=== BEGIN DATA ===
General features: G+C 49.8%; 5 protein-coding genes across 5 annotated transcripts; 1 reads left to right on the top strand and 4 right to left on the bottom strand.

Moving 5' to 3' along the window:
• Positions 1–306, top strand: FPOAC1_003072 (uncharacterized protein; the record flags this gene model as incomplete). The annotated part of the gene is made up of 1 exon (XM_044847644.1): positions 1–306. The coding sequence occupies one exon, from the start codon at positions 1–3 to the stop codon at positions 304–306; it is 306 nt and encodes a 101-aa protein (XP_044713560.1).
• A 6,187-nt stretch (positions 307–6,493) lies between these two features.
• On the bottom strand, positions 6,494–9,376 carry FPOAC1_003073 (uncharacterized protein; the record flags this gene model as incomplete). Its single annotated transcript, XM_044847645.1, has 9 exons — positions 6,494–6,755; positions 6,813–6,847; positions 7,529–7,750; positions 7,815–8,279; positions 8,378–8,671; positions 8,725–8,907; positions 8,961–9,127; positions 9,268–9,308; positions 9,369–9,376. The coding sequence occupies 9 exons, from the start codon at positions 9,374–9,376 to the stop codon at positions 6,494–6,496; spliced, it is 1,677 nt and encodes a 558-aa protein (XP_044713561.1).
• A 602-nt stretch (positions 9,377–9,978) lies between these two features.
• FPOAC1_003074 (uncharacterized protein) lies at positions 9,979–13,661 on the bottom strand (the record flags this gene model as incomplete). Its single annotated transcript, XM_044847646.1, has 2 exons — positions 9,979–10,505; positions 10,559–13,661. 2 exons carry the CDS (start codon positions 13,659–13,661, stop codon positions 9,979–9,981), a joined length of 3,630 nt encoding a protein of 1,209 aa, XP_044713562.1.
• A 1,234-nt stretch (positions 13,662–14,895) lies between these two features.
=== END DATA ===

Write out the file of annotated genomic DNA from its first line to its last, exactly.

General features: G+C 49.8%; 5 protein-coding genes across 5 annotated transcripts; 1 reads left to right on the top strand and 4 right to left on the bottom strand.

Moving 5' to 3' along the window:
• Positions 1–306, top strand: FPOAC1_003072 (uncharacterized protein; the record flags this gene model as incomplete). The annotated part of the gene is made up of 1 exon (XM_044847644.1): positions 1–306. The coding sequence occupies one exon, from the start codon at positions 1–3 to the stop codon at positions 304–306; it is 306 nt and encodes a 101-aa protein (XP_044713560.1).
• A 6,187-nt stretch (positions 307–6,493) lies between these two features.
• On the bottom strand, positions 6,494–9,376 carry FPOAC1_003073 (uncharacterized protein; the record flags this gene model as incomplete). Its single annotated transcript, XM_044847645.1, has 9 exons — positions 6,494–6,755; positions 6,813–6,847; positions 7,529–7,750; positions 7,815–8,279; positions 8,378–8,671; positions 8,725–8,907; positions 8,961–9,127; positions 9,268–9,308; positions 9,369–9,376. The coding sequence occupies 9 exons, from the start codon at positions 9,374–9,376 to the stop codon at positions 6,494–6,496; spliced, it is 1,677 nt and encodes a 558-aa protein (XP_044713561.1).
• A 602-nt stretch (positions 9,377–9,978) lies between these two features.
• FPOAC1_003074 (uncharacterized protein) lies at positions 9,979–13,661 on the bottom strand (the record flags this gene model as incomplete). Its single annotated transcript, XM_044847646.1, has 2 exons — positions 9,979–10,505; positions 10,559–13,661. 2 exons carry the CDS (start codon positions 13,659–13,661, stop codon positions 9,979–9,981), a joined length of 3,630 nt encoding a protein of 1,209 aa, XP_044713562.1.
• A 1,234-nt stretch (positions 13,662–14,895) lies between these two features.